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AMISOM troops retake Somalia's Marka port
by Staff Writers
Mogadishu, Somalia (UPI) Aug 28, 2012

disclaimer: image is for illustration purposes only

Somali and African Union AMISOM forces have retaken Somalia's coastal city Marka from al-Shabaab militants.

"We have taken Marka, we entered alongside the Somali government forces this morning," said AU Mission in Somalia spokesman Ali Houmed. "There was some fighting, but not so heavy, most of the al-Shaabab had fled."

Marka had been under al-Shaabab's control since November 2008.

"It was very tense in Marka, we are still very worried," resident Omar Nuur told Garowe Online. "Before they (al-Shabaab), left they killed four people. We are hopefully waiting for change."

Residents said several top al-Shabaab officials lived in the city before they were driven out.

AMISOM Force Commander Lt. Gen. Andrew Gutti said that the capture of Marka would enhance security across Somalia by denying the terrorists a base from which to launch attacks.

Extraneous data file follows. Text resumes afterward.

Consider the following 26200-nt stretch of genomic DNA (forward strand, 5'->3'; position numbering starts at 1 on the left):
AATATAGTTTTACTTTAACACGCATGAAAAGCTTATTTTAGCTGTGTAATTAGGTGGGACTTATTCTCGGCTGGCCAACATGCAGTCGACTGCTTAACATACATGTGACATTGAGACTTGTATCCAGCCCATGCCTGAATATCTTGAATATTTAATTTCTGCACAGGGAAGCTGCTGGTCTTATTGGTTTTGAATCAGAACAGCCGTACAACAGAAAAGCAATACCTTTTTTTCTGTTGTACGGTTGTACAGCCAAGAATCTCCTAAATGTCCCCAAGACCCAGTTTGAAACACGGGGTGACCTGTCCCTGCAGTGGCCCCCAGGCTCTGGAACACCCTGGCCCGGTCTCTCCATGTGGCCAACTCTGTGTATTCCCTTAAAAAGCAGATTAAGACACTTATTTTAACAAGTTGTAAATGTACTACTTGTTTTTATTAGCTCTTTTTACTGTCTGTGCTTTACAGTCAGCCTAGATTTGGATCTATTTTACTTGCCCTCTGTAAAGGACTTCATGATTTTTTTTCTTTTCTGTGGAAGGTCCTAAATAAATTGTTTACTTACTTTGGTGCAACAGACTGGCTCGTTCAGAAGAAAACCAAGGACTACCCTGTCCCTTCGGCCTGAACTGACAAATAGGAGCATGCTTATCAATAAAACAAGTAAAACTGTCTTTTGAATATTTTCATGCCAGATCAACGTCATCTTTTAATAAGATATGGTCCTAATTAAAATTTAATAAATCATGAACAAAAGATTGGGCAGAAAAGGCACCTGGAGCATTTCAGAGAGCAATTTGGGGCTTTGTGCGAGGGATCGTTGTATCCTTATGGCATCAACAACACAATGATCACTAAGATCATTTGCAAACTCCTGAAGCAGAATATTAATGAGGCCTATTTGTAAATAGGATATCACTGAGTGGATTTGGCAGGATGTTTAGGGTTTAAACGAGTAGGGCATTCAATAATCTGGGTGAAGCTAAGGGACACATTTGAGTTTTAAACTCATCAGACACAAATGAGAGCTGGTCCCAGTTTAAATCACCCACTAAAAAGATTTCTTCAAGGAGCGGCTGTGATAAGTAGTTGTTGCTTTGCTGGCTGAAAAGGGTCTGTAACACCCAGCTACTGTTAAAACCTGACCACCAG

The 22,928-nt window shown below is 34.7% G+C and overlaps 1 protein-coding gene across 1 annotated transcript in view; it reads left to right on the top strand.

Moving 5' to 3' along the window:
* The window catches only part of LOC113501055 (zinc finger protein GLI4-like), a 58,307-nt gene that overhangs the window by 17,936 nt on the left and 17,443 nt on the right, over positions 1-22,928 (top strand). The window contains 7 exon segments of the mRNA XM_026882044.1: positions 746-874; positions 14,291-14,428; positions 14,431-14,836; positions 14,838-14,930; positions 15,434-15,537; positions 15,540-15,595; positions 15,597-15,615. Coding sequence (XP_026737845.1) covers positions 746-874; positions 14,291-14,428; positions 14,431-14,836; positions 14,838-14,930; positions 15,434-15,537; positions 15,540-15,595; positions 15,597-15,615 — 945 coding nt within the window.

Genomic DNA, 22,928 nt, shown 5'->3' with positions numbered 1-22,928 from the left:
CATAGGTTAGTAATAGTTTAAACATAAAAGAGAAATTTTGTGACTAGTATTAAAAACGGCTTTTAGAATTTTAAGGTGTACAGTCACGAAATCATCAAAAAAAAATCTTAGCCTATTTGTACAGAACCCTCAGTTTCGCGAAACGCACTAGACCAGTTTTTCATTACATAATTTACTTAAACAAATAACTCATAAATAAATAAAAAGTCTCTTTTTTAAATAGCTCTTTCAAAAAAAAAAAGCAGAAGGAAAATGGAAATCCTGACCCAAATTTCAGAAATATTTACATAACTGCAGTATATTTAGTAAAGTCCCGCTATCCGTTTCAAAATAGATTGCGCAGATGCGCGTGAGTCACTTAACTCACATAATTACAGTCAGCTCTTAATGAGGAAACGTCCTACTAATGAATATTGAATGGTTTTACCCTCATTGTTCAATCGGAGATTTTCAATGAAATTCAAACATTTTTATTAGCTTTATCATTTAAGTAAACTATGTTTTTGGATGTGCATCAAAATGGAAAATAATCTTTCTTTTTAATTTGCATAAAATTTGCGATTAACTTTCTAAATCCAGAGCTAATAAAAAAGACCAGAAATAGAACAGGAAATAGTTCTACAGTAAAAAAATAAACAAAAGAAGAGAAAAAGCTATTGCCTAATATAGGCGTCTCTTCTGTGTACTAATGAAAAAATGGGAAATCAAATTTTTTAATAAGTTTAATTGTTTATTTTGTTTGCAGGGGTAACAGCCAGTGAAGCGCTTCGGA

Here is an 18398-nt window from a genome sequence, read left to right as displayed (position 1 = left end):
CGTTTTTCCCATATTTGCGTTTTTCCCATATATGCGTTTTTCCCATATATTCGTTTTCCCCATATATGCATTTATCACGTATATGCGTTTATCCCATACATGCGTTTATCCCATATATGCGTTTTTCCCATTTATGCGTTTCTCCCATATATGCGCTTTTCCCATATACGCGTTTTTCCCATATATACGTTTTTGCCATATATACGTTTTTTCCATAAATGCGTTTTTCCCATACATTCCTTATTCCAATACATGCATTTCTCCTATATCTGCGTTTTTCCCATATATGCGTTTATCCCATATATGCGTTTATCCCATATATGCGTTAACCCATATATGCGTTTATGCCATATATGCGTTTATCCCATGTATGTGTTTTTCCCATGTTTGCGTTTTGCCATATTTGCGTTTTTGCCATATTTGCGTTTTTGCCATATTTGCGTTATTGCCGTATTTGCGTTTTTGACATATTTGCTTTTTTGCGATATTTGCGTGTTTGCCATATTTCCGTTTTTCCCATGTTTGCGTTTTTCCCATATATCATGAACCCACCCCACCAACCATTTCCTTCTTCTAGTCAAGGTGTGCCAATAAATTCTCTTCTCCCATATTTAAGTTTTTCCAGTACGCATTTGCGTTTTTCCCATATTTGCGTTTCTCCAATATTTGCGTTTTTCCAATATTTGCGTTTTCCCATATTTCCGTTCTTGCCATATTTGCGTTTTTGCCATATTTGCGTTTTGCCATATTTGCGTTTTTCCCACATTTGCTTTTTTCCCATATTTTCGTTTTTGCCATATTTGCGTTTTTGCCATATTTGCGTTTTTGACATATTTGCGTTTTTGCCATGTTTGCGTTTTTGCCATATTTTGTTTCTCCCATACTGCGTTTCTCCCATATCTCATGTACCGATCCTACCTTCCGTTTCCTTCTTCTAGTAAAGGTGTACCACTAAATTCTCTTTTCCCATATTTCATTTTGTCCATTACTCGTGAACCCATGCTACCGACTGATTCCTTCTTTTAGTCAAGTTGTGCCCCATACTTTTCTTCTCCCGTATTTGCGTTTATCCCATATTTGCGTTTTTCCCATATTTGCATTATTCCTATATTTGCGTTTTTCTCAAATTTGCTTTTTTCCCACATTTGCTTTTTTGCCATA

"AMISOM is committed to supporting the peace process in Somalia and this operation will not only bring relief to the population in Marka but will also help in the liberation of Kismayo," Gutti said. "Our aim is to ensure that all the people of Somalia can freely participate in the process of national reconciliation."

The loss of Marka, 44 miles south of Mogadishu, leaves al-Shabaab in control of two major ports in southern Somalia -- Barawe and Kismayo. Kismayo is under an international naval blockade.

Marka was used as a revenue base by al-Shabbab, and its loss has decreased the group's revenue.

The potential fall of Kismayo is also significant as piracy from the area had been an important source of revenue for al-Shabaab. However, an international coalition of about 30 warships, including vessels from several NATO members along with India, China, Russia and Japan has deployed to the region in an attempt to contain the problem.

Piracy is big business. Kenyan Foreign Minister Moses Wetangula estimated that Somali pirates are receiving more than $150 million annually in ransom payments.

Since al-Shabaab abandons its fixed bases in Mogadishu, its members are reverting to guerrilla tactics. They have claimed responsibility a series of suicide attacks and improvised explosive devices roadside bombs, Garowe Online reported.

The latest military defeat for al-Shabaab militants comes as candidates for Somalia's powerful position of Parliament's speaker campaign for election. Former Labor Minister Mohamed Osman Jawari won the vote Tuesday.

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